(AP) -- Enormous 18th-century houses aren't known as the most energy-efficient buildings in the world. But now the 230-year-old residence of the U.S. ambassador to Belgium has gone green, thanks in large measure to donations from private companies.
It can't have been easy: The floor space of the Louis XVI-style house is in excess of 16,000 square feet (1,500 square meters) - larger than six average American houses put together - which must have made heating it quite a project, especially as the attic was completely uninsulated.
Enter seven private companies, which chipped in various different products along with installation. The house, located in Brussels, the Belgian capital, now has window film, energy-efficient appliances, time-controlled thermostats, a touch-screen kiosk that provides real-time data on energy savings - not to mention 500 new light bulbs. The two layers of insulation that have been added to the attic are a total of 14 inches (360 millimeters) thick.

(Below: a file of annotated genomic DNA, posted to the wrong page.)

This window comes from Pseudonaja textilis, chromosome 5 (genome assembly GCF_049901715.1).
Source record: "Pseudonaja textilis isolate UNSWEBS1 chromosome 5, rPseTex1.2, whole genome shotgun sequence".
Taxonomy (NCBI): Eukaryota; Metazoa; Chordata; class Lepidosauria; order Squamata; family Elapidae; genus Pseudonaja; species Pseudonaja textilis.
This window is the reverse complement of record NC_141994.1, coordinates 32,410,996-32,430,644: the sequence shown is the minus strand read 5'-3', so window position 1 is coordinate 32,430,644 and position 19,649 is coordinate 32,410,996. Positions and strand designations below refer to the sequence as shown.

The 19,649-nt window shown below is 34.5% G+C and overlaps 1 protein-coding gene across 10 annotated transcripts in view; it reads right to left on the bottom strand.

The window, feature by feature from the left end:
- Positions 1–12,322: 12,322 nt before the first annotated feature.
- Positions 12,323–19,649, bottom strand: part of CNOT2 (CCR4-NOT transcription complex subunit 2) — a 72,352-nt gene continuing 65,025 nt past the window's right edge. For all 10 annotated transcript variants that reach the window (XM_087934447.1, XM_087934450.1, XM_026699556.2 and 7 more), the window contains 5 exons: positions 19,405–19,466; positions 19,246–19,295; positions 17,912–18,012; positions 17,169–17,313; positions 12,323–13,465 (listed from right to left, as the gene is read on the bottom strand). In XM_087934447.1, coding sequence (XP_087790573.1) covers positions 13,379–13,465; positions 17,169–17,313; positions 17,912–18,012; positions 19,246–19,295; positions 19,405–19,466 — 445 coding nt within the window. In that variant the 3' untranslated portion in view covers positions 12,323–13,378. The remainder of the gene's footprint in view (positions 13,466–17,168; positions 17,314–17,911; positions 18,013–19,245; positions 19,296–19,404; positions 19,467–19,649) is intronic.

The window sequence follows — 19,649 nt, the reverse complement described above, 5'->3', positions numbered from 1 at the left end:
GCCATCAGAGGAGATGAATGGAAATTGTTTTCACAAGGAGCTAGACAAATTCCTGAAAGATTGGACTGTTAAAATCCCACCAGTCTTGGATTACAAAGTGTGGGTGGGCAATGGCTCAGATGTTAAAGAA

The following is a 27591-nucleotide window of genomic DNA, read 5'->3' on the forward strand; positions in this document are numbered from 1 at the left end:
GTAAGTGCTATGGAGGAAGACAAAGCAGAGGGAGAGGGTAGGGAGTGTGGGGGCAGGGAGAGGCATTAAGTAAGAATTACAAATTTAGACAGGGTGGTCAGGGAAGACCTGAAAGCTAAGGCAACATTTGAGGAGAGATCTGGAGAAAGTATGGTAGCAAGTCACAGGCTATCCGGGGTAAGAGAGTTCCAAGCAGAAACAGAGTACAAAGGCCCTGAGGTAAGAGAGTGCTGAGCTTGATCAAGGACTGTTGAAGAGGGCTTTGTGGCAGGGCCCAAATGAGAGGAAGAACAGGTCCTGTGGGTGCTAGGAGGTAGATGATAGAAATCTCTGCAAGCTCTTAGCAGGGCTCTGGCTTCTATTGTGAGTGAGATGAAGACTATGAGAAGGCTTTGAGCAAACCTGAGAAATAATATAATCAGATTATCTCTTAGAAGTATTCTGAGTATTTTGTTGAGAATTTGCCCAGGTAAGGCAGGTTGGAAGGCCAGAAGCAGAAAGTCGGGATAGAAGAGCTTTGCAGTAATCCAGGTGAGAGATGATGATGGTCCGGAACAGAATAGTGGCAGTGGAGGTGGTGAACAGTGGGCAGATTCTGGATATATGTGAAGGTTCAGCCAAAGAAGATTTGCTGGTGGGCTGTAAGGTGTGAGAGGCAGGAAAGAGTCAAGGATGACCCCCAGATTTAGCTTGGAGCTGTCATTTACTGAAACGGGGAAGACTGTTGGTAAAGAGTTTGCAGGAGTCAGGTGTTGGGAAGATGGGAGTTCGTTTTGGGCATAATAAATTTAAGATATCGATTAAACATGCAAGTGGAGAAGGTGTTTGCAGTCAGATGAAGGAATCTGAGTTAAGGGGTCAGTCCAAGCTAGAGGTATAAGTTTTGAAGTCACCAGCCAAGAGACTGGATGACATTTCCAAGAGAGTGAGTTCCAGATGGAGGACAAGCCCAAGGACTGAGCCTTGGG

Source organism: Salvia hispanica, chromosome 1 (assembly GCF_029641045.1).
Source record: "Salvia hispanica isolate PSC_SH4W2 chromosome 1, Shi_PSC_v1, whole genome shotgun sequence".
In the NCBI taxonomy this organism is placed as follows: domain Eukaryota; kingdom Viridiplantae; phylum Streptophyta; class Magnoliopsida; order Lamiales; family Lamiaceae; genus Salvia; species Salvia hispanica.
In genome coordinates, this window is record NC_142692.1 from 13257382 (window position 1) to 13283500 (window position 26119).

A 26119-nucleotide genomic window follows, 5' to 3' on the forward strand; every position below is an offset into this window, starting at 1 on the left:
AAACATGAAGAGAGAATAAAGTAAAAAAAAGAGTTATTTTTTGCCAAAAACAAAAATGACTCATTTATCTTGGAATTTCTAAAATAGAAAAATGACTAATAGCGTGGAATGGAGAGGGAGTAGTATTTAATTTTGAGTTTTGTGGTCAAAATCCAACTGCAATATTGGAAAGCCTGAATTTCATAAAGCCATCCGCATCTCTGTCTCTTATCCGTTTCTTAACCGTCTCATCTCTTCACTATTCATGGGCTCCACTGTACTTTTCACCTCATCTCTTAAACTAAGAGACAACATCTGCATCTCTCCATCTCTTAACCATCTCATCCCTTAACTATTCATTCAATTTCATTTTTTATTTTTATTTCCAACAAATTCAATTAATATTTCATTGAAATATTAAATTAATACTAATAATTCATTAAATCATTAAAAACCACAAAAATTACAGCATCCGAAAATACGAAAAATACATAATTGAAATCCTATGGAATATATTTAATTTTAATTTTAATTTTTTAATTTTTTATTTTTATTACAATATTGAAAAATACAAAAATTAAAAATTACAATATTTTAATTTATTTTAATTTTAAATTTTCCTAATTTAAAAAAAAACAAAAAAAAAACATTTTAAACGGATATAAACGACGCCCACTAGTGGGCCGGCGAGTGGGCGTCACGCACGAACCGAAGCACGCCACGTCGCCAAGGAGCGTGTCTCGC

Total value of the donations - more than euro100,000 ($145,000).
The results were unveiled this week, and those involved in the project sang its praises.
"While it may look like a home rooted in history, it actually represents our energy future," said the mansion's current resident Ambassador Howard Gutman, a former Washington lawyer and fundraiser for President Obama's campaign.
Kateri Callahan, president of the Alliance to Save Energy, praised the project as an exciting demonstration of the cost savings and increased comfort that can be achieved.
"The U.S. embassy retrofit also clearly demonstrates that any existing home or building, no matter how old, can be made more energy-efficient without sacrificing any of its attractive or historic attributes and ambiance, a message that is very important for Europe, where so much of the building stock has been around for centuries," Callahan said.
And so it is that a house whose walls were going up as British Gen. Charles Cornwallis surrendered to American Gen. George Washington, ending the War of Independence, is now equipped with people sensors and web-based energy-monitoring software. It seems safe to assume that Monsieur and Madame Bartelous de Pepingham, who took out a mortgage in 1781 for construction of the house, would have been astonished.
Explore further: After Fukushima, Japan gets green boom—and glut